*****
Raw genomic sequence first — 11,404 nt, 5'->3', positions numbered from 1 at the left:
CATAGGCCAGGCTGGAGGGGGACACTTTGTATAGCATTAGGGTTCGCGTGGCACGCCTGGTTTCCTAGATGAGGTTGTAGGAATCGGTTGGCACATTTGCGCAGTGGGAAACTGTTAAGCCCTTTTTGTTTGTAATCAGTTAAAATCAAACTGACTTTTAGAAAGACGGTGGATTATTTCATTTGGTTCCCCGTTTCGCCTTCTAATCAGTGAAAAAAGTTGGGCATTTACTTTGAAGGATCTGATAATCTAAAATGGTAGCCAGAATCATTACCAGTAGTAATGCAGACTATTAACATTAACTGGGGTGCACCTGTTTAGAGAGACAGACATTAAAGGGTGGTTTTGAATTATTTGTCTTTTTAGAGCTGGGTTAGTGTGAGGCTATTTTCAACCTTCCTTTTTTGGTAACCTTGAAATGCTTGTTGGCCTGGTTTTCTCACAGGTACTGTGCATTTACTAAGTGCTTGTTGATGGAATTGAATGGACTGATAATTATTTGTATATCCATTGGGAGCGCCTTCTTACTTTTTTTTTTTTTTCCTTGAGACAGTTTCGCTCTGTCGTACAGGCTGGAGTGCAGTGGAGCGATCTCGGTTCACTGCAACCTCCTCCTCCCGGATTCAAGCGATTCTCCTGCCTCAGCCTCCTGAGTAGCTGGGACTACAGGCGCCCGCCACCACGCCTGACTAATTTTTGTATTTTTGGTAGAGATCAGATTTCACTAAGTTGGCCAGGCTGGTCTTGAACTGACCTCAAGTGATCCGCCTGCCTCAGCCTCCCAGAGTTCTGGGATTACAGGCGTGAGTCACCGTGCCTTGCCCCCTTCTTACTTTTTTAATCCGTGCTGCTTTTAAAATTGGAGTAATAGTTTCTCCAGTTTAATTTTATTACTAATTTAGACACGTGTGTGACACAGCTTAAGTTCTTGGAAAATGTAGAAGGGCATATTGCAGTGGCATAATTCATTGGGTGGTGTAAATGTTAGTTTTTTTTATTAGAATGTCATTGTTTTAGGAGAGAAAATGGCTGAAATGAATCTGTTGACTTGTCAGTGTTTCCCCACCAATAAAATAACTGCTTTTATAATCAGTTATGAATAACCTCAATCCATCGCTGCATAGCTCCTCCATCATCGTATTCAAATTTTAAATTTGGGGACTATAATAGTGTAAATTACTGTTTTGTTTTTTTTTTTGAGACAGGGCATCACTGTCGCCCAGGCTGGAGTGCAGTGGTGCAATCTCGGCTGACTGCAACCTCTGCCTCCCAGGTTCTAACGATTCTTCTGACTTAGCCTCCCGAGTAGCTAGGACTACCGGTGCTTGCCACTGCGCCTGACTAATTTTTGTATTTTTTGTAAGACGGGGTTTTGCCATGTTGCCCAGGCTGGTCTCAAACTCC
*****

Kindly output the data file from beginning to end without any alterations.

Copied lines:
Raw genomic sequence first — 11,404 nt, 5'->3', positions numbered from 1 at the left:
CATAGGCCAGGCTGGAGGGGGACACTTTGTATAGCATTAGGGTTCGCGTGGCACGCCTGGTTTCCTAGATGAGGTTGTAGGAATCGGTTGGCACATTTGCGCAGTGGGAAACTGTTAAGCCCTTTTTGTTTGTAATCAGTTAAAATCAAACTGACTTTTAGAAAGACGGTGGATTATTTCATTTGGTTCCCCGTTTCGCCTTCTAATCAGTGAAAAAAGTTGGGCATTTACTTTGAAGGATCTGATAATCTAAAATGGTAGCCAGAATCATTACCAGTAGTAATGCAGACTATTAACATTAACTGGGGTGCACCTGTTTAGAGAGACAGACATTAAAGGGTGGTTTTGAATTATTTGTCTTTTTAGAGCTGGGTTAGTGTGAGGCTATTTTCAACCTTCCTTTTTTGGTAACCTTGAAATGCTTGTTGGCCTGGTTTTCTCACAGGTACTGTGCATTTACTAAGTGCTTGTTGATGGAATTGAATGGACTGATAATTATTTGTATATCCATTGGGAGCGCCTTCTTACTTTTTTTTTTTTTTCCTTGAGACAGTTTCGCTCTGTCGTACAGGCTGGAGTGCAGTGGAGCGATCTCGGTTCACTGCAACCTCCTCCTCCCGGATTCAAGCGATTCTCCTGCCTCAGCCTCCTGAGTAGCTGGGACTACAGGCGCCCGCCACCACGCCTGACTAATTTTTGTATTTTTGGTAGAGATCAGATTTCACTAAGTTGGCCAGGCTGGTCTTGAACTGACCTCAAGTGATCCGCCTGCCTCAGCCTCCCAGAGTTCTGGGATTACAGGCGTGAGTCACCGTGCCTTGCCCCCTTCTTACTTTTTTAATCCGTGCTGCTTTTAAAATTGGAGTAATAGTTTCTCCAGTTTAATTTTATTACTAATTTAGACACGTGTGTGACACAGCTTAAGTTCTTGGAAAATGTAGAAGGGCATATTGCAGTGGCATAATTCATTGGGTGGTGTAAATGTTAGTTTTTTTTATTAGAATGTCATTGTTTTAGGAGAGAAAATGGCTGAAATGAATCTGTTGACTTGTCAGTGTTTCCCCACCAATAAAATAACTGCTTTTATAATCAGTTATGAATAACCTCAATCCATCGCTGCATAGCTCCTCCATCATCGTATTCAAATTTTAAATTTGGGGACTATAATAGTGTAAATTACTGTTTTGTTTTTTTTTTTGAGACAGGGCATCACTGTCGCCCAGGCTGGAGTGCAGTGGTGCAATCTCGGCTGACTGCAACCTCTGCCTCCCAGGTTCTAACGATTCTTCTGACTTAGCCTCCCGAGTAGCTAGGACTACCGGTGCTTGCCACTGCGCCTGACTAATTTTTGTATTTTTTGTAAGACGGGGTTTTGCCATGTTGCCCAGGCTGGTCTCAAACTCC